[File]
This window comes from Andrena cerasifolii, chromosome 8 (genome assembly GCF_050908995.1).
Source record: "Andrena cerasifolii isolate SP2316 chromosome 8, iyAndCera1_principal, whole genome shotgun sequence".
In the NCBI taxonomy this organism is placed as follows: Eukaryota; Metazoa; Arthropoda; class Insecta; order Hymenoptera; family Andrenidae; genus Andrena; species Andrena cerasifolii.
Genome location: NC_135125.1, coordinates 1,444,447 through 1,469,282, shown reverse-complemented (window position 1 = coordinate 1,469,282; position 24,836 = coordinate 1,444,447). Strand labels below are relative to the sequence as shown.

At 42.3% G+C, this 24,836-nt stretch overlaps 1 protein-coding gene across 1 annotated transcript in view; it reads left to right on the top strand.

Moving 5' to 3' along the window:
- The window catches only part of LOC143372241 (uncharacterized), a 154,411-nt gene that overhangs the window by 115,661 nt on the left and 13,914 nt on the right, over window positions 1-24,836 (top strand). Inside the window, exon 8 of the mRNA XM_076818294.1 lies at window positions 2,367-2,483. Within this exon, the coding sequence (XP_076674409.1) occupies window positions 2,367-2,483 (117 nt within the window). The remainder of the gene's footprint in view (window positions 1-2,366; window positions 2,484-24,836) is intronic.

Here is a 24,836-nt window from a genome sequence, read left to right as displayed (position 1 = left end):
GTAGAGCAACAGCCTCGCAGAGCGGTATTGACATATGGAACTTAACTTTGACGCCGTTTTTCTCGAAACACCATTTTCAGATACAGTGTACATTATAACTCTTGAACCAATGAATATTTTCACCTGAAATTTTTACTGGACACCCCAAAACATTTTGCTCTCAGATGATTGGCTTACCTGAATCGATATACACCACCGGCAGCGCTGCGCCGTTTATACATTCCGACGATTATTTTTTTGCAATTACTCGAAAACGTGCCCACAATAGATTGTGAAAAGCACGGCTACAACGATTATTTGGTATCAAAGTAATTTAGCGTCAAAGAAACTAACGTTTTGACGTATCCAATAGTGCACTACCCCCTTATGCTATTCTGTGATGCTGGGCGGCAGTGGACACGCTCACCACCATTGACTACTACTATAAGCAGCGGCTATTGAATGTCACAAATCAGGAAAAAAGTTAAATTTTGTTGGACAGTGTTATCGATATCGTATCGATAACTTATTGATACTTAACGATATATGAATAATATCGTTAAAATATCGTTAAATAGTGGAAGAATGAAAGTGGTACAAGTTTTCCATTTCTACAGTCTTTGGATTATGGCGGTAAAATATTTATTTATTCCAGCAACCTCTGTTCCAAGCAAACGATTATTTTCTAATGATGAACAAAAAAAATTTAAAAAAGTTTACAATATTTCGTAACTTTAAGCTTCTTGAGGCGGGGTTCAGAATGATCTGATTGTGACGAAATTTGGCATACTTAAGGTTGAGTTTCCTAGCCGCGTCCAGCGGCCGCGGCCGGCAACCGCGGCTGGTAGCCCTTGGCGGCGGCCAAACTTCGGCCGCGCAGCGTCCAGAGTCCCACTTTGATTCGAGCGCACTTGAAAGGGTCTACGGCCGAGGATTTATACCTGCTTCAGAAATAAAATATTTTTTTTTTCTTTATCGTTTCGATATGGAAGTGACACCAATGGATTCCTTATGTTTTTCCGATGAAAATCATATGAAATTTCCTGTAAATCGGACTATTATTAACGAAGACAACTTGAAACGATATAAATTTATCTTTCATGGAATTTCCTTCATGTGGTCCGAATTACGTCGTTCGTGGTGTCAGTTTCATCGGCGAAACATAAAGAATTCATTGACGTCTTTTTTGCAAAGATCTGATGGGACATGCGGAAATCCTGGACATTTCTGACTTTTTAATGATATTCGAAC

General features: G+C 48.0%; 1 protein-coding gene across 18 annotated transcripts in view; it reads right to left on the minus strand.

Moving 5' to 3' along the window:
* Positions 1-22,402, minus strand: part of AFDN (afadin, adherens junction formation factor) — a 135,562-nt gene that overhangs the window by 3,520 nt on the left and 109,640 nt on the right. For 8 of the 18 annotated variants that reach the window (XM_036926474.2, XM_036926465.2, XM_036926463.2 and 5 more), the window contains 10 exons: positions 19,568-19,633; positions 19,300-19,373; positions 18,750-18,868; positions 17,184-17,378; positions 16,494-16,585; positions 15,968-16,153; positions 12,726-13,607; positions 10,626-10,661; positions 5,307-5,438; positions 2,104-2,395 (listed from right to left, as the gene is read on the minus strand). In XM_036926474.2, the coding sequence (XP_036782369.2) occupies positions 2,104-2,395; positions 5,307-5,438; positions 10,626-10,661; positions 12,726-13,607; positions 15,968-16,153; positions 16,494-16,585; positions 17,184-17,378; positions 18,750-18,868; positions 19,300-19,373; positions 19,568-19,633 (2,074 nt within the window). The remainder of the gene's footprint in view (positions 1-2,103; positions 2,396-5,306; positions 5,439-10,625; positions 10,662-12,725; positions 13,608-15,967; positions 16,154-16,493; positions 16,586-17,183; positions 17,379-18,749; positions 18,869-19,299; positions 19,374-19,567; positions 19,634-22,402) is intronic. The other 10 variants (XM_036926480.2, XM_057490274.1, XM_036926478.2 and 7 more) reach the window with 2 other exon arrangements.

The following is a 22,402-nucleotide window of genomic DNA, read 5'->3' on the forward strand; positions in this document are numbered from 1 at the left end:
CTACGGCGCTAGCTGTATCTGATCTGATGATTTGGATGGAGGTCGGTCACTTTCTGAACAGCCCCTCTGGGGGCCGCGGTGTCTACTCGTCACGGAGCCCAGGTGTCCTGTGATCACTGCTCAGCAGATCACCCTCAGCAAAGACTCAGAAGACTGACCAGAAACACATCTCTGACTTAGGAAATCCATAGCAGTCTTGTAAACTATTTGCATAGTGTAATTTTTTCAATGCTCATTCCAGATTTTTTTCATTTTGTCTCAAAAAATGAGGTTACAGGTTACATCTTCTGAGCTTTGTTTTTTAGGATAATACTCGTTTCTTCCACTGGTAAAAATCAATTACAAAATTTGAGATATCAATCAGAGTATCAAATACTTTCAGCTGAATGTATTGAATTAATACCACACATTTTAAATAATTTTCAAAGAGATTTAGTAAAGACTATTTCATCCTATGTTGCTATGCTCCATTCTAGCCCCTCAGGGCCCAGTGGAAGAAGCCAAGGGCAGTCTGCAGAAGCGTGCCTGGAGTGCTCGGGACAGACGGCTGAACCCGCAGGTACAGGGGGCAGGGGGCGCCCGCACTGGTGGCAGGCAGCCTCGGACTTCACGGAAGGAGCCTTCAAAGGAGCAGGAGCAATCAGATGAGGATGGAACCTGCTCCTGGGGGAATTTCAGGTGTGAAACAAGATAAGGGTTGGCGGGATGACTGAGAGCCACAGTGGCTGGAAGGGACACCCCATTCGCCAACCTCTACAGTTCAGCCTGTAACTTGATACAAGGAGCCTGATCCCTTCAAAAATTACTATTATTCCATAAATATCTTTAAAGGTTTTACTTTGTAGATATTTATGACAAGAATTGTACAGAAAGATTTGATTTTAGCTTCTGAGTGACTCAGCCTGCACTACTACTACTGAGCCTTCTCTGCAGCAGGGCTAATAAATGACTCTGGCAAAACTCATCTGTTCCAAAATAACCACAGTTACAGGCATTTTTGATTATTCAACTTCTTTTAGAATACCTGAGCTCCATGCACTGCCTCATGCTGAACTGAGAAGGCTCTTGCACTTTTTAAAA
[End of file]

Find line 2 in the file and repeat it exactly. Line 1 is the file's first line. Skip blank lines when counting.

Source record: "Andrena cerasifolii isolate SP2316 chromosome 8, iyAndCera1_principal, whole genome shotgun sequence".